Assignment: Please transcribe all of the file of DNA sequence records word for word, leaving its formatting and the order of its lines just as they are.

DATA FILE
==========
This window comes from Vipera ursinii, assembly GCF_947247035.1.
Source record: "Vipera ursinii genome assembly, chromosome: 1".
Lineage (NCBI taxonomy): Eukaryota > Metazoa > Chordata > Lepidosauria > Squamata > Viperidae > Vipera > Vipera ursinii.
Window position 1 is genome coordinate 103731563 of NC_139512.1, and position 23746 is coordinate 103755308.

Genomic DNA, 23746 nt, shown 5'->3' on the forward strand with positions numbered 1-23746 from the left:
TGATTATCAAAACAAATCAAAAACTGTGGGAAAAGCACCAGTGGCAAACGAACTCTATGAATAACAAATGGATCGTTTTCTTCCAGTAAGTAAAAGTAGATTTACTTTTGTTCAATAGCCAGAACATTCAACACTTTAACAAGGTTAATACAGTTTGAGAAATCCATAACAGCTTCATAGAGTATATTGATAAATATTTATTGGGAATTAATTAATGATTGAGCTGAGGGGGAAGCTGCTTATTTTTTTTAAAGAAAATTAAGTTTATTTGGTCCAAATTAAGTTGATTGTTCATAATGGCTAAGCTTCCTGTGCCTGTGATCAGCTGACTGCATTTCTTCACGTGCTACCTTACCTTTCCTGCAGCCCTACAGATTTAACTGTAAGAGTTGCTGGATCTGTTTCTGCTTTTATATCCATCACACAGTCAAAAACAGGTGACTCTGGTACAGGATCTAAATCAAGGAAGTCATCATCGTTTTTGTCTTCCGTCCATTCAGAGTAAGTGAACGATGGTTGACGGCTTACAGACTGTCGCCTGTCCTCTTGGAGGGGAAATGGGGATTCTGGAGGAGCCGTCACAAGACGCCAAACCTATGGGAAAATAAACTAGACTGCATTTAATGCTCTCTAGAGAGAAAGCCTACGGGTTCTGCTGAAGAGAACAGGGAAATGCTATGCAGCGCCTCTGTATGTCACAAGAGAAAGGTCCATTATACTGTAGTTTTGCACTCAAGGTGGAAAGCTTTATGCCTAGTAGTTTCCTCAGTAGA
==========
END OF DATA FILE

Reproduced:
This window comes from Vipera ursinii, assembly GCF_947247035.1.
Source record: "Vipera ursinii genome assembly, chromosome: 1".
Lineage (NCBI taxonomy): Eukaryota > Metazoa > Chordata > Lepidosauria > Squamata > Viperidae > Vipera > Vipera ursinii.
Window position 1 is genome coordinate 103731563 of NC_139512.1, and position 23746 is coordinate 103755308.

Genomic DNA, 23746 nt, shown 5'->3' on the forward strand with positions numbered 1-23746 from the left:
TGATTATCAAAACAAATCAAAAACTGTGGGAAAAGCACCAGTGGCAAACGAACTCTATGAATAACAAATGGATCGTTTTCTTCCAGTAAGTAAAAGTAGATTTACTTTTGTTCAATAGCCAGAACATTCAACACTTTAACAAGGTTAATACAGTTTGAGAAATCCATAACAGCTTCATAGAGTATATTGATAAATATTTATTGGGAATTAATTAATGATTGAGCTGAGGGGGAAGCTGCTTATTTTTTTTAAAGAAAATTAAGTTTATTTGGTCCAAATTAAGTTGATTGTTCATAATGGCTAAGCTTCCTGTGCCTGTGATCAGCTGACTGCATTTCTTCACGTGCTACCTTACCTTTCCTGCAGCCCTACAGATTTAACTGTAAGAGTTGCTGGATCTGTTTCTGCTTTTATATCCATCACACAGTCAAAAACAGGTGACTCTGGTACAGGATCTAAATCAAGGAAGTCATCATCGTTTTTGTCTTCCGTCCATTCAGAGTAAGTGAACGATGGTTGACGGCTTACAGACTGTCGCCTGTCCTCTTGGAGGGGAAATGGGGATTCTGGAGGAGCCGTCACAAGACGCCAAACCTATGGGAAAATAAACTAGACTGCATTTAATGCTCTCTAGAGAGAAAGCCTACGGGTTCTGCTGAAGAGAACAGGGAAATGCTATGCAGCGCCTCTGTATGTCACAAGAGAAAGGTCCATTATACTGTAGTTTTGCACTCAAGGTGGAAAGCTTTATGCCTAGTAGTTTCCTCAGTAGA